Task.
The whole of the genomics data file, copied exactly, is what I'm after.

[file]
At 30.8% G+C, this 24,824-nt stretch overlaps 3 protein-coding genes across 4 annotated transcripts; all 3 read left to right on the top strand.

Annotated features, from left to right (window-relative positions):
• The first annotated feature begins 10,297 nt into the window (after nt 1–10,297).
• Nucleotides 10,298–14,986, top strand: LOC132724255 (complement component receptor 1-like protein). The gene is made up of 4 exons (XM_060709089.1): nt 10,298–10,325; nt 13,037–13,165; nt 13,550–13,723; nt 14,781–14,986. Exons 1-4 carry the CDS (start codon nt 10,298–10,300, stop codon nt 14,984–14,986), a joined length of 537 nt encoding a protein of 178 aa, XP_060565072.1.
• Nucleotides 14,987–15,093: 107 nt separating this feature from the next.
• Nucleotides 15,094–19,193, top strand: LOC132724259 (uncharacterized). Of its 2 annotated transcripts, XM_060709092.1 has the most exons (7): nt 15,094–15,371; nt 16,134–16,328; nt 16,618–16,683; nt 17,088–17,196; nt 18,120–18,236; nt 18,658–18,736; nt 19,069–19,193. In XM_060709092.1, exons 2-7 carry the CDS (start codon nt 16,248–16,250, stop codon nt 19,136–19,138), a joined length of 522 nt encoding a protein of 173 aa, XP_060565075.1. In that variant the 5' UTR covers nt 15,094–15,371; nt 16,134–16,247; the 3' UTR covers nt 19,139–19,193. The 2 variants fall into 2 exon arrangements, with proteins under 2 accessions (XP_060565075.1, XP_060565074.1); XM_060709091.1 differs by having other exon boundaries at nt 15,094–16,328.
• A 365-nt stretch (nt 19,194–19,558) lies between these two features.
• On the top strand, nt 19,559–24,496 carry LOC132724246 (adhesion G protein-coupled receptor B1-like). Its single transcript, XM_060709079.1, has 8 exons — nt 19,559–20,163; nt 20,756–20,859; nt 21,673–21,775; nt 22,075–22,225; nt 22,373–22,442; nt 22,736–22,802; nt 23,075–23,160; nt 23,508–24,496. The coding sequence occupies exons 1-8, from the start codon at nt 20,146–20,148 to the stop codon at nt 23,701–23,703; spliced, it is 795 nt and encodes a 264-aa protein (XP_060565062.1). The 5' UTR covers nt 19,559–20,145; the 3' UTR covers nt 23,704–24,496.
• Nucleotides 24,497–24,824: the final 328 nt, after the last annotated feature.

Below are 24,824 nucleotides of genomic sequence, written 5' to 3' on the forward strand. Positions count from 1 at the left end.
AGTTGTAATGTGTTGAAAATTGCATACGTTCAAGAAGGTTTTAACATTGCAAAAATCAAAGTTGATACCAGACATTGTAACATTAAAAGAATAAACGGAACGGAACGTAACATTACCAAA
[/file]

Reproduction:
At 30.8% G+C, this 24,824-nt stretch overlaps 3 protein-coding genes across 4 annotated transcripts; all 3 read left to right on the top strand.

Annotated features, from left to right (window-relative positions):
• The first annotated feature begins 10,297 nt into the window (after nt 1–10,297).
• Nucleotides 10,298–14,986, top strand: LOC132724255 (complement component receptor 1-like protein). The gene is made up of 4 exons (XM_060709089.1): nt 10,298–10,325; nt 13,037–13,165; nt 13,550–13,723; nt 14,781–14,986. Exons 1-4 carry the CDS (start codon nt 10,298–10,300, stop codon nt 14,984–14,986), a joined length of 537 nt encoding a protein of 178 aa, XP_060565072.1.
• Nucleotides 14,987–15,093: 107 nt separating this feature from the next.
• Nucleotides 15,094–19,193, top strand: LOC132724259 (uncharacterized). Of its 2 annotated transcripts, XM_060709092.1 has the most exons (7): nt 15,094–15,371; nt 16,134–16,328; nt 16,618–16,683; nt 17,088–17,196; nt 18,120–18,236; nt 18,658–18,736; nt 19,069–19,193. In XM_060709092.1, exons 2-7 carry the CDS (start codon nt 16,248–16,250, stop codon nt 19,136–19,138), a joined length of 522 nt encoding a protein of 173 aa, XP_060565075.1. In that variant the 5' UTR covers nt 15,094–15,371; nt 16,134–16,247; the 3' UTR covers nt 19,139–19,193. The 2 variants fall into 2 exon arrangements, with proteins under 2 accessions (XP_060565075.1, XP_060565074.1); XM_060709091.1 differs by having other exon boundaries at nt 15,094–16,328.
• A 365-nt stretch (nt 19,194–19,558) lies between these two features.
• On the top strand, nt 19,559–24,496 carry LOC132724246 (adhesion G protein-coupled receptor B1-like). Its single transcript, XM_060709079.1, has 8 exons — nt 19,559–20,163; nt 20,756–20,859; nt 21,673–21,775; nt 22,075–22,225; nt 22,373–22,442; nt 22,736–22,802; nt 23,075–23,160; nt 23,508–24,496. The coding sequence occupies exons 1-8, from the start codon at nt 20,146–20,148 to the stop codon at nt 23,701–23,703; spliced, it is 795 nt and encodes a 264-aa protein (XP_060565062.1). The 5' UTR covers nt 19,559–20,145; the 3' UTR covers nt 23,704–24,496.
• Nucleotides 24,497–24,824: the final 328 nt, after the last annotated feature.

Below are 24,824 nucleotides of genomic sequence, written 5' to 3' on the forward strand. Positions count from 1 at the left end.
AGTTGTAATGTGTTGAAAATTGCATACGTTCAAGAAGGTTTTAACATTGCAAAAATCAAAGTTGATACCAGACATTGTAACATTAAAAGAATAAACGGAACGGAACGTAACATTACCAAA